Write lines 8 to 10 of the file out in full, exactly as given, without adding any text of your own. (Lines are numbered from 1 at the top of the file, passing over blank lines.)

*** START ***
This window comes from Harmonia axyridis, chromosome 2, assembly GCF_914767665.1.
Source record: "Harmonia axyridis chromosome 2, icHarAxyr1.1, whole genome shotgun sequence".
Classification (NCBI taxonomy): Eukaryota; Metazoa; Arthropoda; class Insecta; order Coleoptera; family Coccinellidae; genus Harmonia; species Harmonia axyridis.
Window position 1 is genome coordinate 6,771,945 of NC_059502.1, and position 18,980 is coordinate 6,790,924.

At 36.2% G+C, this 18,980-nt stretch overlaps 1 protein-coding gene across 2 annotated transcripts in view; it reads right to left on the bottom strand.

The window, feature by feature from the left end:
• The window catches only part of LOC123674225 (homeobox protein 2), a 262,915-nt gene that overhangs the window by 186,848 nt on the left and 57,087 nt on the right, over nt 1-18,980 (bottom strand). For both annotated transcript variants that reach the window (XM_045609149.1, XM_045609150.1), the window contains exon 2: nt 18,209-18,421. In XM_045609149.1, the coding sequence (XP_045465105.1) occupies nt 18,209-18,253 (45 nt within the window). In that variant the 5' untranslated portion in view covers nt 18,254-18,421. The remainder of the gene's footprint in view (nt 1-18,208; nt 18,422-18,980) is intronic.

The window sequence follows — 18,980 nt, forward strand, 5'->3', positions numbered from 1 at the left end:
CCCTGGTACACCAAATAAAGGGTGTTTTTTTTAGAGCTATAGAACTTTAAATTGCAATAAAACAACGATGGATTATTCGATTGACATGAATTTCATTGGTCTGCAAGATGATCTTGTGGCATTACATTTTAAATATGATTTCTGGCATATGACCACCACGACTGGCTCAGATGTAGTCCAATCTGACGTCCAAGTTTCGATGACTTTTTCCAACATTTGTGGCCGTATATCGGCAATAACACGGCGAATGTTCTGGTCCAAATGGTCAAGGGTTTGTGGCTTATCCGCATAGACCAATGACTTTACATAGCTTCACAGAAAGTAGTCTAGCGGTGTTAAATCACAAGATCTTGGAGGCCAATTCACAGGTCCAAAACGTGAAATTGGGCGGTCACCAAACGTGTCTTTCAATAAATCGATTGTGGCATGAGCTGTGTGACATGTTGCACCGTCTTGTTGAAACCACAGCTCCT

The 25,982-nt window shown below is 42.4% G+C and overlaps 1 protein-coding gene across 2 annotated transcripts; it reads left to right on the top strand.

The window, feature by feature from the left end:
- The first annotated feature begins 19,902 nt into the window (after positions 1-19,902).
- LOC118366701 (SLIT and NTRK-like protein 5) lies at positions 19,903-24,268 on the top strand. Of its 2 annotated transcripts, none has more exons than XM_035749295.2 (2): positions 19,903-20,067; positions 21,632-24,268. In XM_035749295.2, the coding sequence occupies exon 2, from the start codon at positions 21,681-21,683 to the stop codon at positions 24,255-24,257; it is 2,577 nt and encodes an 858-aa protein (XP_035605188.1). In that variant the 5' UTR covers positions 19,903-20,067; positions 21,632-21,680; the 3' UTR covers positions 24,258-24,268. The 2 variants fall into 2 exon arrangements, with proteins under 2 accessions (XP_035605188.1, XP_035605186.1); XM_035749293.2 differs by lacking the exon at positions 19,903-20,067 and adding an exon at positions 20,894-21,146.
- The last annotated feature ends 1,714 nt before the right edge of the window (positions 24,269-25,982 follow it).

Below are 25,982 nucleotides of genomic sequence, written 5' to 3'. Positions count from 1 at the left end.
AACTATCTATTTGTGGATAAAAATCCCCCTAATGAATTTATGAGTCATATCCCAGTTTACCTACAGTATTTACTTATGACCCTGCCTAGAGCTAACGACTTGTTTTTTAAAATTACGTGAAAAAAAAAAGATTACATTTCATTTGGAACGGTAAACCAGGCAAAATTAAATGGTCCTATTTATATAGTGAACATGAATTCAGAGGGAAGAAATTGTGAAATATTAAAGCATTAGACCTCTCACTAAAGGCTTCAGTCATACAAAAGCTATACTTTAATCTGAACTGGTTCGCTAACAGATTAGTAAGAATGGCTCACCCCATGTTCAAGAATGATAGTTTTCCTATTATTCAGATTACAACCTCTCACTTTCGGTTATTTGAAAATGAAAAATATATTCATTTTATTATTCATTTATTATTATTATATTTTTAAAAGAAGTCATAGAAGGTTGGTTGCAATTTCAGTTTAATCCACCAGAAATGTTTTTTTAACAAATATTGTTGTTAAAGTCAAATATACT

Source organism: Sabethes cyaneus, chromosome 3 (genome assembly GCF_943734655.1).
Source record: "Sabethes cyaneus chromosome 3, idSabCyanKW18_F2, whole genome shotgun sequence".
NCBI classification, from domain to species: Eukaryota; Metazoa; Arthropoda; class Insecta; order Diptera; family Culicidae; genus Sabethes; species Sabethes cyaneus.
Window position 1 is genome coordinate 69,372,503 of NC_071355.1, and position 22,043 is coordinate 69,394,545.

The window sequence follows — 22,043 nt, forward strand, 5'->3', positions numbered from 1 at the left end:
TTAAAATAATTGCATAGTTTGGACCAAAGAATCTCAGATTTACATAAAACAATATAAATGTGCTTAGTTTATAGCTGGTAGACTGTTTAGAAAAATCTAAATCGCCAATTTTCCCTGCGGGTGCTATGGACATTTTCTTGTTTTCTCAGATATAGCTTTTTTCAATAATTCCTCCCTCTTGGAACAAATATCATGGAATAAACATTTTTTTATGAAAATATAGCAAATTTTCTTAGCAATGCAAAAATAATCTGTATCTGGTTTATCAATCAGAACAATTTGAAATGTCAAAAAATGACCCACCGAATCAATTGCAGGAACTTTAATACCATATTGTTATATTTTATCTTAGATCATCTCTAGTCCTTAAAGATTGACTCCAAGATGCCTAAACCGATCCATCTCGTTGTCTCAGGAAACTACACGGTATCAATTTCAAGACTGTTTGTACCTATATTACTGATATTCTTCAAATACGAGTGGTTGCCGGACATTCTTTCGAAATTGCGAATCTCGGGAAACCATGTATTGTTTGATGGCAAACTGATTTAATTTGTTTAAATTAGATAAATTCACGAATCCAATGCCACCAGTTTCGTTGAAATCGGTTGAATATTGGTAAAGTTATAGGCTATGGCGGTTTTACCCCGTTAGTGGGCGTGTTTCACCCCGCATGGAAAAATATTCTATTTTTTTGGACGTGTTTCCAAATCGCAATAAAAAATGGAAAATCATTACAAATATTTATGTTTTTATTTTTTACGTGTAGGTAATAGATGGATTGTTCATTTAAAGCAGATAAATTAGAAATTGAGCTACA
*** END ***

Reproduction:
The window sequence follows — 18,980 nt, forward strand, 5'->3', positions numbered from 1 at the left end:
CCCTGGTACACCAAATAAAGGGTGTTTTTTTTAGAGCTATAGAACTTTAAATTGCAATAAAACAACGATGGATTATTCGATTGACATGAATTTCATTGGTCTGCAAGATGATCTTGTGGCATTACATTTTAAATATGATTTCTGGCATATGACCACCACGACTGGCTCAGATGTAGTCCAATCTGACGTCCAAGTTTCGATGACTTTTTCCAACATTTGTGGCCGTATATCGGCAATAACACGGCGAATGTTCTGGTCCAAATGGTCAAGGGTTTGTGGCTTATCCGCATAGACCAATGACTTTACATAGCTTCACAGAAAGTAGTCTAGCGGTGTTAAATCACAAGATCTTGGAGGCCAATTCACAGGTCCAAAACGTGAAATTGGGCGGTCACCAAACGTGTCTTTCAATAAATCGATTGTGGCATGAGCTGTGTGACATGTTGCACCGTCTTGTTGAAACCACAGCTCCT

The 25,982-nt window shown below is 42.4% G+C and overlaps 1 protein-coding gene across 2 annotated transcripts; it reads left to right on the top strand.